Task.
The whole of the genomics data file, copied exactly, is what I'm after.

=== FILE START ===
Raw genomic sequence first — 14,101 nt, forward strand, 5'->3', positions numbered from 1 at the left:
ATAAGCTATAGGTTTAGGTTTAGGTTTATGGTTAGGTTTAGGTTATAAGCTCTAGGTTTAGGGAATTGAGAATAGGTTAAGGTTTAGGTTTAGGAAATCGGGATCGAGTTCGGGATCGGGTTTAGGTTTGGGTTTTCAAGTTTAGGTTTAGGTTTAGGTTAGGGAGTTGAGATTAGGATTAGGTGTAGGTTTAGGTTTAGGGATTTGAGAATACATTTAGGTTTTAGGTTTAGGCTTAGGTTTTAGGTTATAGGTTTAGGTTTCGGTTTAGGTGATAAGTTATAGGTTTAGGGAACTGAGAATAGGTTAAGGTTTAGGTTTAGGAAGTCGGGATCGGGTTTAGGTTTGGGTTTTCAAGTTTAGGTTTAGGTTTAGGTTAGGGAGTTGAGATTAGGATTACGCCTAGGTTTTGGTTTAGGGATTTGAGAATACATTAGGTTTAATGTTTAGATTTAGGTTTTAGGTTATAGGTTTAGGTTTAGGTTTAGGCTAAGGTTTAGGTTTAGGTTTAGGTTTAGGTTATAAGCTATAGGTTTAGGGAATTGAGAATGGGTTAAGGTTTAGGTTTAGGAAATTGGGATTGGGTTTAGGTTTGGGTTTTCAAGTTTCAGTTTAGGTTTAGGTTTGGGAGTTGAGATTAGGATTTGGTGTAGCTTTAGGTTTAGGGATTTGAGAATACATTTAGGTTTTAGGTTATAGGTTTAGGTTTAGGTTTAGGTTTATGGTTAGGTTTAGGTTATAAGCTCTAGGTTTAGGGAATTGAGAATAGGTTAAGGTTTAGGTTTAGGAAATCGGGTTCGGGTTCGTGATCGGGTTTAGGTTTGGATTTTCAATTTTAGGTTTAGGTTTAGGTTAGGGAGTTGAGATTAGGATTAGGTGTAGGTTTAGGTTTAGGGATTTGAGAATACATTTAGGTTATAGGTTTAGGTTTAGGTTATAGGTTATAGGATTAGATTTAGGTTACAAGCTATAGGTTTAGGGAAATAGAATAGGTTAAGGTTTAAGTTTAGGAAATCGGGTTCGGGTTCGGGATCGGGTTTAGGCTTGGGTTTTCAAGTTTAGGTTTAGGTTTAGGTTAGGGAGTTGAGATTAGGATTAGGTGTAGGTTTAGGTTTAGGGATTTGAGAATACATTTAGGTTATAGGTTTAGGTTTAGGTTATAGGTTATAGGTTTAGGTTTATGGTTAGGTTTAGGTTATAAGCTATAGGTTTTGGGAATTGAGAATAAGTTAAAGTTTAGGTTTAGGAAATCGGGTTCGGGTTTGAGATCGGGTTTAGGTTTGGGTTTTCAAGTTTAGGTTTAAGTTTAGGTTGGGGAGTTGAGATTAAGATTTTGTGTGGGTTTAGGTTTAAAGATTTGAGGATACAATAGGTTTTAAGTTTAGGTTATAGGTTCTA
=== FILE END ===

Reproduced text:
Raw genomic sequence first — 14,101 nt, forward strand, 5'->3', positions numbered from 1 at the left:
ATAAGCTATAGGTTTAGGTTTAGGTTTATGGTTAGGTTTAGGTTATAAGCTCTAGGTTTAGGGAATTGAGAATAGGTTAAGGTTTAGGTTTAGGAAATCGGGATCGAGTTCGGGATCGGGTTTAGGTTTGGGTTTTCAAGTTTAGGTTTAGGTTTAGGTTAGGGAGTTGAGATTAGGATTAGGTGTAGGTTTAGGTTTAGGGATTTGAGAATACATTTAGGTTTTAGGTTTAGGCTTAGGTTTTAGGTTATAGGTTTAGGTTTCGGTTTAGGTGATAAGTTATAGGTTTAGGGAACTGAGAATAGGTTAAGGTTTAGGTTTAGGAAGTCGGGATCGGGTTTAGGTTTGGGTTTTCAAGTTTAGGTTTAGGTTTAGGTTAGGGAGTTGAGATTAGGATTACGCCTAGGTTTTGGTTTAGGGATTTGAGAATACATTAGGTTTAATGTTTAGATTTAGGTTTTAGGTTATAGGTTTAGGTTTAGGTTTAGGCTAAGGTTTAGGTTTAGGTTTAGGTTTAGGTTATAAGCTATAGGTTTAGGGAATTGAGAATGGGTTAAGGTTTAGGTTTAGGAAATTGGGATTGGGTTTAGGTTTGGGTTTTCAAGTTTCAGTTTAGGTTTAGGTTTGGGAGTTGAGATTAGGATTTGGTGTAGCTTTAGGTTTAGGGATTTGAGAATACATTTAGGTTTTAGGTTATAGGTTTAGGTTTAGGTTTAGGTTTATGGTTAGGTTTAGGTTATAAGCTCTAGGTTTAGGGAATTGAGAATAGGTTAAGGTTTAGGTTTAGGAAATCGGGTTCGGGTTCGTGATCGGGTTTAGGTTTGGATTTTCAATTTTAGGTTTAGGTTTAGGTTAGGGAGTTGAGATTAGGATTAGGTGTAGGTTTAGGTTTAGGGATTTGAGAATACATTTAGGTTATAGGTTTAGGTTTAGGTTATAGGTTATAGGATTAGATTTAGGTTACAAGCTATAGGTTTAGGGAAATAGAATAGGTTAAGGTTTAAGTTTAGGAAATCGGGTTCGGGTTCGGGATCGGGTTTAGGCTTGGGTTTTCAAGTTTAGGTTTAGGTTTAGGTTAGGGAGTTGAGATTAGGATTAGGTGTAGGTTTAGGTTTAGGGATTTGAGAATACATTTAGGTTATAGGTTTAGGTTTAGGTTATAGGTTATAGGTTTAGGTTTATGGTTAGGTTTAGGTTATAAGCTATAGGTTTTGGGAATTGAGAATAAGTTAAAGTTTAGGTTTAGGAAATCGGGTTCGGGTTTGAGATCGGGTTTAGGTTTGGGTTTTCAAGTTTAGGTTTAAGTTTAGGTTGGGGAGTTGAGATTAAGATTTTGTGTGGGTTTAGGTTTAAAGATTTGAGGATACAATAGGTTTTAAGTTTAGGTTATAGGTTCTA